A classic saying within the commodity markets is that they tend to take the stairs on the way up and the elevator on the way down. An example of this in the grain markets is it takes a couple of weeks to dry out and only one day to catch that crucial inch of rain. There has been a large weather premium built into the market but this week the dice didn’t roll in our favor. Up until this point, there has been a lot of talk about La Nina and it had created a scare within the market. Weather experts are starting to push the timing of La Nina back until late fall and into winter which will less likely have an effect on our crop production in 2016.
Trading for the week started off in the red due to rainfall that was received over the weekend. As thunderstorms kept developing and covering most of the Corn Belt, we started to see more and more of the weather premium being taken out of the market. We are not in the clear yet as there is a lot of growing left to do, but the weather outlook is much more favorable than where we were a week ago.
A favorable weather outlook was not the only thing that took the wind out of the grain market’s sails. The market had been planning on the USDA lowering crop conditions in their report that came out on Monday. The report ended up saying that corn conditions have remained “unchanged” as a whole. This was the second week in a row that corn conditions stayed the same even though trade estimates showed corn conditions dropping by 1-2%.
Bean crop conditions did drop down another 1% from last week as they are now rated at 72% good to excellent. Although we did see a slight change in the report, they were rated a 65% good to excellent at this time last year, so we are still sitting much better than where we were last year at this time.
It is also important to note that for the first time in a long time, bearish news hit the market from South America. The bearish news consisted of Argentina increasing corn production next year. Although it is bearish news for the corn market, it is believed that the acres to support the increase in corn production will take away from other commodity production in South America. The other bearish news coming out of South America is that Brazil is exporting some corn into the United States. This ship is set to land in Wilmington, North Carolina, and the grain will be able to find its way into many major hog and poultry facilities.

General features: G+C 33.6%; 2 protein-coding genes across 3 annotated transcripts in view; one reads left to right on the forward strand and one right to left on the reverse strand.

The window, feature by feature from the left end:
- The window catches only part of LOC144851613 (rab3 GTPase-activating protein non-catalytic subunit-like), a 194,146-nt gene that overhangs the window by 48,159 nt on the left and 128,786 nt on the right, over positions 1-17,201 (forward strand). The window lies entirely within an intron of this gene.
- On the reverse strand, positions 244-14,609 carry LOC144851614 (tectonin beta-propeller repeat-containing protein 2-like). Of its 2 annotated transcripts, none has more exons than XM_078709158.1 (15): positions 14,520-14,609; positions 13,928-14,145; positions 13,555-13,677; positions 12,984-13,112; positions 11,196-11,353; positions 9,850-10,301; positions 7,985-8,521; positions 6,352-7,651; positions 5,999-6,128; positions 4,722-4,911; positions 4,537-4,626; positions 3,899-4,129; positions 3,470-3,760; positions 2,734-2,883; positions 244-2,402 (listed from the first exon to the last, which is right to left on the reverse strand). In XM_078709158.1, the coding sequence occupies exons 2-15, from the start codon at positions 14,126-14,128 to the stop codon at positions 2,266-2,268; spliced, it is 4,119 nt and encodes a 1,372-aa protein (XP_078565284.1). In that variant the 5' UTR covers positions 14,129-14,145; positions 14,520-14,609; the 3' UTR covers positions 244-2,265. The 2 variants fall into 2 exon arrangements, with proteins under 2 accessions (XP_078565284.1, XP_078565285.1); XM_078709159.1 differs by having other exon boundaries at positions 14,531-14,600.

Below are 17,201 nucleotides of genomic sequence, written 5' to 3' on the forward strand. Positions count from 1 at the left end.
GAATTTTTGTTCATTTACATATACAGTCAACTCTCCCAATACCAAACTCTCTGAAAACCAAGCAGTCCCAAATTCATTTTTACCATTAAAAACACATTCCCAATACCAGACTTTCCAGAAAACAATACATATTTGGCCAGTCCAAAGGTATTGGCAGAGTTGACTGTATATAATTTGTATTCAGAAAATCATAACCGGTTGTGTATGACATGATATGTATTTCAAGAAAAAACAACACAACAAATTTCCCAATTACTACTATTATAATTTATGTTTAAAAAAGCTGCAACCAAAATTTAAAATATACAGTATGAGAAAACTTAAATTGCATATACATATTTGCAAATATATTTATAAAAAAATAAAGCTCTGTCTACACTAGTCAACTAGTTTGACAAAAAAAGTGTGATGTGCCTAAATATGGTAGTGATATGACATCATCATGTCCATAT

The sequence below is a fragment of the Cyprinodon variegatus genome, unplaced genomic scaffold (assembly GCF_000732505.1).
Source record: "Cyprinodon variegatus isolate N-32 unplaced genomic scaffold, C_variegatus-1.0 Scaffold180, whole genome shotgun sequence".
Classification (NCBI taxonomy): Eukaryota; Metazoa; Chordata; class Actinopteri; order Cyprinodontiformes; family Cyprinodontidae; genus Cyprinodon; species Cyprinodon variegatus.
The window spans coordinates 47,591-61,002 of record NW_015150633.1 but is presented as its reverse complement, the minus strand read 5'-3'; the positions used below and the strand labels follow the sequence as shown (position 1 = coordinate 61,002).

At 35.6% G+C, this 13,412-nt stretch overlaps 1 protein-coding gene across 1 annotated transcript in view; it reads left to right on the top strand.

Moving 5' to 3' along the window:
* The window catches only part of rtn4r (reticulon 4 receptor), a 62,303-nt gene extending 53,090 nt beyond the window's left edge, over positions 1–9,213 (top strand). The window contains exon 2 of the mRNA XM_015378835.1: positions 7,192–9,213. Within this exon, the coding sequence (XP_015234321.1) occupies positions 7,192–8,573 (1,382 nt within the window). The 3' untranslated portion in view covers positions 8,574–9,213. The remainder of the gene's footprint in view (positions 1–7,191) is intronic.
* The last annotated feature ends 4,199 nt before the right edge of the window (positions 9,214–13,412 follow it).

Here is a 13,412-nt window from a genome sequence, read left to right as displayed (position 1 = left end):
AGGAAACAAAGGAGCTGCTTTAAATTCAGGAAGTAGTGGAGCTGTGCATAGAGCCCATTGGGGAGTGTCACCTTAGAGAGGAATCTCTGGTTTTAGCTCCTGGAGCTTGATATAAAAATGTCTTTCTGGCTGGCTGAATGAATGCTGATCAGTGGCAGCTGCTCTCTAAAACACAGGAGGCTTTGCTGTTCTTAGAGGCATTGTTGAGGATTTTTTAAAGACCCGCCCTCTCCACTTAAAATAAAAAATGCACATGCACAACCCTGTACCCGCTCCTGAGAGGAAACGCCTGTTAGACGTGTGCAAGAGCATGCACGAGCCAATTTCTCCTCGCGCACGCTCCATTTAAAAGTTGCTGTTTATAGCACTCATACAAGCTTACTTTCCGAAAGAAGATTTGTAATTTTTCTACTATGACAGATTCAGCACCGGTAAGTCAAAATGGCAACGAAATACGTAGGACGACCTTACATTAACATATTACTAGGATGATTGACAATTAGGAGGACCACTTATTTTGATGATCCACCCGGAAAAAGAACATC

The last big surprise in the market this past week was Britain’s vote to end up leaving the European Union. Many of the experts were leaning toward Britain staying in the E.U., and the market was trading accordingly. Since their vote to leave, we saw the dollar take off and has traded up over 200 points. The long term effect of this decision has yet to be seen as everything is just simply speculation at this point. If the value of the dollar continues to increase it will be interesting to see if we can sustain the strong export demand that has arisen with some of the crop complications in South America.
The June 30th report is right around the corner, and it will be interesting to see what it has in store. The market is planning on seeing an increase in bean acres and a decrease in corn acres. Just as a reminder, the March report had an expectation of 93.601 million acres of corn being planted and 82.236 million acres of beans being planted. With that in mind, the average estimate of acres that actually got planted leading into the June report is 92.896 million acres of corn and 83.834 million acres of beans. Yield is expected to stay the same as it is too early in the growing season to deviate from the trend-line yield that is currently figured into the projections. To put these numbers in perspective, if they are the numbers the USDA comes out with, bean production would increase by close to 75 million bushels and corn production would fall by 118 million bushels. If corn acres do not decrease as expected, more downside pressure could be added to the corn market.
As with any report that comes our way, it’s important to make sure that we are positioned for any surprising news that may come our way. Talk to your ProEdge Grain Specialist or Risk Management Consultant and make sure you have orders in place. You never know, it could be another wild ride!